When the three hours are up, check on the pork. The meat should be fork-tender and the fat lusciously wobbly. Leave the lid off the pot, bring the heat up to medium, and reduce the braising liquid until it becomes a thick, glossy sauce.

Serve with something starchy, something pickled, and something green.

Tuesday, April 8, 2008

when property gives you estates, bake cake

On some days, law school is a matter of tears or laughter. You have to keep laughing if you don't want to start crying. I find that this is especially true of the days on which I have Property class.

Property is a very long class, and the Property instructor is particularly frustrating. So instead of paying attention, I spend a lot of time dreaming up recipes to try. A few days ago, it struck me that I could combine cooking and black humor, my two major coping mechanisms, with alcohol - another major law student coping mechanism - to produce a dessert that would be the ultimate law student coping mechanism.

The result? A moist, bitter chocolate cake drenched in sweet alcoholic syrup, with a name that is one bad law joke.*

May it please the court, I present the Blackacre Cake with Fee Simple Absolut Raspberry Syrup.

Blackacre Cake with Fee Simple Absolut Raspberry Syrup

Don't be put off by the beets. They don't add any noticeable flavor, and the cake turns out particularly moist. The cake is fine on its own, but whipped cream and fresh raspberries are a nice accompaniment.

(Serves ten to twelve miserable law students.)

Preheat oven to 350F. Grease and flour a 9-inch bundt pan.

Open a fifteen-ounce can of beets and drain off all the liquid. Puree the beets in a blender or food processor.

Using a stand mixer, cream together one-and-a-half sticks of softened butter and one cup of sugar. With the motor running, add four eggs, one at a time. Add the beet puree; mix until just combined.

Remove the bowl from the stand mixer. Using a rubber spatula, fold in three-quarters of a cup of bitter cocoa powder and half a teaspoon of salt. Fold in one cup of all-purpose flour, and one teaspoon of baking powder.

Measure out half a cup of milk. Add enough to moisten the mixture, then fold in another cup of flour, and another teaspoon of baking powder. Add the rest of the milk, and stir until the batter is smooth. Gently fold in one cup of chocolate chips.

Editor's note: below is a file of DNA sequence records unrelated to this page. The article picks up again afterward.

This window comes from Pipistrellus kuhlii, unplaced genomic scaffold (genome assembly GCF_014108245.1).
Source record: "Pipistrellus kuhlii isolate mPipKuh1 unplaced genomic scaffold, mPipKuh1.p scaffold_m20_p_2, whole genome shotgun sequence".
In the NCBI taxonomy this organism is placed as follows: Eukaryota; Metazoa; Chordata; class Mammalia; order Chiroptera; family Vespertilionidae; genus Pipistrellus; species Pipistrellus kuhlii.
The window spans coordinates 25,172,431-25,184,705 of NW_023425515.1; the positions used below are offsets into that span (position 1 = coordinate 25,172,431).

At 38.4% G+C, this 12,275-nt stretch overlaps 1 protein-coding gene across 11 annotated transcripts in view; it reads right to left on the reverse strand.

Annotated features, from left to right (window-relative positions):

Spoon the batter into the bundt pan, and bake for one hour, or until a toothpick stuck into the cake comes out clean. Set the cake aside.

To make the syrup, combine half a cup of sugar with one cup of raspberry-flavored Absolut vodka in a small saucepan. Heat (do not boil) until the sugar is dissolved.

Allow the syrup to cool to room temperature before pouring it over the cake. Let the cake sit for at least one hour before unmolding. The longer it waits, the better the flavor will be.

Just don't get caught eating it in class.

*"Blackacre" is the placeholder name given to a hypothetical estate, used by law professors since time immemorial. And a "fee simple absolute" is a particular type of estate in land.

Monday, April 7, 2008

how to recreate a commercial product and get away with it

T.S. Eliot famously remarked that good poets borrow, but great poets steal. The same might be said of chefs. In cooking, as in poetry, the line between reference and theft is blurred. Variations, interpretations, and deconstructions abound. But in cooking, as in poetry, the theft needs to be either wonderfully subtle - so deft that the pilfering doesn't register until the dish has long been consumed - or so brazen that one cannot help but admire the bold gesture.

Unfortunately, copying a commercial product - and not even consciously, to boot - is neither.

It started with another late-night baking session. I decided I wanted to whip up a batch of langues de chat, those little French cookies that are cousins to tuiles. Rather than flavoring them with plain vanilla, though, I used peppermint extract. And then it occurred to me that they might benefit from a chocolate coating.